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COVID-19: The politics of economics and adjustment
COVID-19 and the importance of financial literacy
The economic impacts of the coronavirus pandemic are palpable for all of us. But how we cope with additional financial pressures as individuals depends on how well we understand the dynamics of debt accumulation, risk diversification and other financial concepts. Alison Preston explains how pre-existing low levels of financial literacy among the Australian population exacerbate the risk certain groups are exposed to and what can be done about it.
Financial literacy has been defined as ‘peoples’ ability to process economic information and make informed decisions about financial planning, wealth accumulation, debt and pensions’. It is an essential skill at the best of times and even more important now and in the future. It matters for the stability of the financial system and it matters for the well-being of individuals. Prior to the onset of the coronavirus crisis and the economic recession caused by shutdowns, there were already large domestic vulnerabilities in Australia with regard to financial literacy. Consumer credit and mortgage borrowing, for example, were at dizzy heights. Indeed household debt was almost double that of household income.
In response to the current economic situation the Government has announced a range of measures to ease some of the financial burdens. This includes an additional JobSeeker Payment (coronavirus supplement) and early access to superannuation. In order to alleviate the short-term pressure on those with a mortgage, banks have also made provision for payments to be deferred and state governments such as Western Australia have put a freeze on household expenses such as electricity and water. These are all welcomed measures, particularly for individuals and households already under financial pressure. That said, while many may have no option but to defer mortgage payments and access their superannuation, it is likely that many will do so without a proper understanding of the actual financial costs of making use of these support schemes. At the very least, individuals need to understand the concept of compound interest. A mortgage deferral doesn’t mean that interest payments don’t have to be made. Interest will continue to accumulate during the deferred period adding to the total amount owed.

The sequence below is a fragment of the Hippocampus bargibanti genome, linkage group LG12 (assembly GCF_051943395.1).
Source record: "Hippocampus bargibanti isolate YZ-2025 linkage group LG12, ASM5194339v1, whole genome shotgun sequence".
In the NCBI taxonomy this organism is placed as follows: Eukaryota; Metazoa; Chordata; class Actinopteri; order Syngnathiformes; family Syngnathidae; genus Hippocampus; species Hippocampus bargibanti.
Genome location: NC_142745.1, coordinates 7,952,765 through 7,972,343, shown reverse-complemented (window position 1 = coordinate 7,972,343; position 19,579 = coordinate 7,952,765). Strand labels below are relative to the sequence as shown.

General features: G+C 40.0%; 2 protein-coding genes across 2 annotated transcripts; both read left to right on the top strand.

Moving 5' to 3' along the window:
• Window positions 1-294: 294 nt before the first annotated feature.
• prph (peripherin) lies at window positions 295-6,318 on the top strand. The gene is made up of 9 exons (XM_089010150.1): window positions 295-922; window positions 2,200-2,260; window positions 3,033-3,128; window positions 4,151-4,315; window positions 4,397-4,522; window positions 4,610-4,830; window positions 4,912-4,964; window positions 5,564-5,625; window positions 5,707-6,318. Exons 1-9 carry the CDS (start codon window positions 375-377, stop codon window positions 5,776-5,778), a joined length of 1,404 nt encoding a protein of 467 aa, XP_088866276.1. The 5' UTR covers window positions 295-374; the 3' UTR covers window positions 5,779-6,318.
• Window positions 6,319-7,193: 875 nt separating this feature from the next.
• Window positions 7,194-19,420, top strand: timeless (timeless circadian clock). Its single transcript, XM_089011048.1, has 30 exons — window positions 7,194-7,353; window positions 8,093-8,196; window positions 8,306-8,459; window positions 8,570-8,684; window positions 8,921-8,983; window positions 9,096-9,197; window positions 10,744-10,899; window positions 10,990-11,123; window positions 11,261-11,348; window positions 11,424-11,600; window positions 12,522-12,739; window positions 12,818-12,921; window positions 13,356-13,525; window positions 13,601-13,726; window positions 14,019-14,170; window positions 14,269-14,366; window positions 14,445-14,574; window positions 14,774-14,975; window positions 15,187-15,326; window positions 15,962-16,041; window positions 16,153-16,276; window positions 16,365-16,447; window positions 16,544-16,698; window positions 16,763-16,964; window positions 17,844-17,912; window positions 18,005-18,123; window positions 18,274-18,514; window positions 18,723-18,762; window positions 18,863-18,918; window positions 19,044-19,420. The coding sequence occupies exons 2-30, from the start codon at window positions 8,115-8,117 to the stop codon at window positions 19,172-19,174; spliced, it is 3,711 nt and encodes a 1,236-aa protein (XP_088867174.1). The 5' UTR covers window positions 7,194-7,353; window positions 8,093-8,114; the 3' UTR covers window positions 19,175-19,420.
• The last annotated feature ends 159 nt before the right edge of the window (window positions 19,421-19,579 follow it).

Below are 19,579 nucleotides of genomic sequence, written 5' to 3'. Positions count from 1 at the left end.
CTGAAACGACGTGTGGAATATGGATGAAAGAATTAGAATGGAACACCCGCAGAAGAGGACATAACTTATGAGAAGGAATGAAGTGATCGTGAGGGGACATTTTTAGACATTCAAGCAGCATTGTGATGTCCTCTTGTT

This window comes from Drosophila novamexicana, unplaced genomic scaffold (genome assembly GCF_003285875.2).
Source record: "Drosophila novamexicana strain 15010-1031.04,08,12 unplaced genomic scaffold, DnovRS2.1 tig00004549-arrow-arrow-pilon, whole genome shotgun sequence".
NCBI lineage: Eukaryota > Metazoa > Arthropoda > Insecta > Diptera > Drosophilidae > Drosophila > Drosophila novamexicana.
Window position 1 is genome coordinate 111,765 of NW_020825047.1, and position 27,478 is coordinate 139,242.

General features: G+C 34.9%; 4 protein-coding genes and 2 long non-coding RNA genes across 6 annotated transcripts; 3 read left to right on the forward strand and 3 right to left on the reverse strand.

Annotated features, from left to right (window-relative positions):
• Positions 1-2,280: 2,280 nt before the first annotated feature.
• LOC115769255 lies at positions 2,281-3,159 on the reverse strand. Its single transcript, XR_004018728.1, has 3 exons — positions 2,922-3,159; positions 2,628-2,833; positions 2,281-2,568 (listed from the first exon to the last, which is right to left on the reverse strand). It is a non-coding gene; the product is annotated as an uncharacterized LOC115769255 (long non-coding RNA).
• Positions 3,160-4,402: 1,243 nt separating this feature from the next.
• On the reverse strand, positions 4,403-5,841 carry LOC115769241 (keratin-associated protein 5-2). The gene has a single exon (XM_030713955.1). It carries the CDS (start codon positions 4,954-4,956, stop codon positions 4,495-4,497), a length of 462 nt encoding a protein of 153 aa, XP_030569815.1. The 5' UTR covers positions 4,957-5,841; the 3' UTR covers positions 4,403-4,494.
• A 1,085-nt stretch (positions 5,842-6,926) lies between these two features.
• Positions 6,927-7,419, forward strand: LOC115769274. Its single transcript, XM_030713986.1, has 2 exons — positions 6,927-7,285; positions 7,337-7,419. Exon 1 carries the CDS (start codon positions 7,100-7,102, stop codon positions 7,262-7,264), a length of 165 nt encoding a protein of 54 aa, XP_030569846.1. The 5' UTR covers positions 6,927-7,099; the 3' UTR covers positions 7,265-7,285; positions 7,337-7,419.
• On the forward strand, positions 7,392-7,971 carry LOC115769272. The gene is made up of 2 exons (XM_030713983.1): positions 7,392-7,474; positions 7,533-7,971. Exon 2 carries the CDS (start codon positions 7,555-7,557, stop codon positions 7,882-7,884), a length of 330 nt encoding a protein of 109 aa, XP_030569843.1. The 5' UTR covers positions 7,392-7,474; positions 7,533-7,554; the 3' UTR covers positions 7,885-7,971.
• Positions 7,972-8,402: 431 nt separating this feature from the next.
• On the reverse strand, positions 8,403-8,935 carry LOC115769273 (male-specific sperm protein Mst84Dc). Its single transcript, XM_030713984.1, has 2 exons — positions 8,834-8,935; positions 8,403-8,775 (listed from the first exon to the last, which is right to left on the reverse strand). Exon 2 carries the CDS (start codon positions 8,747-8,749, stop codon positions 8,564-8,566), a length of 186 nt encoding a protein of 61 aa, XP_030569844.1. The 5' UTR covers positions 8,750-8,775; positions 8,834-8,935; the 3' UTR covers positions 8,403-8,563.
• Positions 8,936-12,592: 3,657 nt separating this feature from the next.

So who is most at risk in a time of economic crisis? The answer is young people, women and the less educated. This isn’t because of low pay, under-employment, unemployment and pay inequality – although these factors don’t help – but because surveys show that these groups typically have low levels of financial literacy. Data from 17,500 respondents to the 2016 Household, Income and Labour Dynamics in Australia (HILDA) survey show that one in three adult men and one in two adult women struggle with basic financial literacy concepts such as inflation, compound interest and risk diversification. Of those aged between 18 and 24 years, only 44% of men and 24% of women could correctly answer a question-set covering these three concepts.
Share (%) of males and females able to correctly answer three financial literacy questions covering inflation, compound interest and risk diversification
There are also significant differences in financial literacy when disaggregated by socioeconomic characteristics such as birthplace, education and education. Part of this is cultural. Migrants from a non-English-speaking background country have financial literacy rates which are significantly lower than Australian-born persons. Similarly, tertiary qualified persons have higher levels of financial literacy than less qualified individuals. Workers employed on a casual contract have lower financial literacy than those employed on a permanent contract. On the plus side, Australia’s overall level of financial literacy is above that of many countries. Within the OECD, Australia is within the top 10 financially literate countries.
Share (%) of adult males and females able to correctly answer three financial literacy questions by birthplace and socio-economic area
Share (%) of adult males and females able to correctly answer three financial literacy questions by education and employment characteristics
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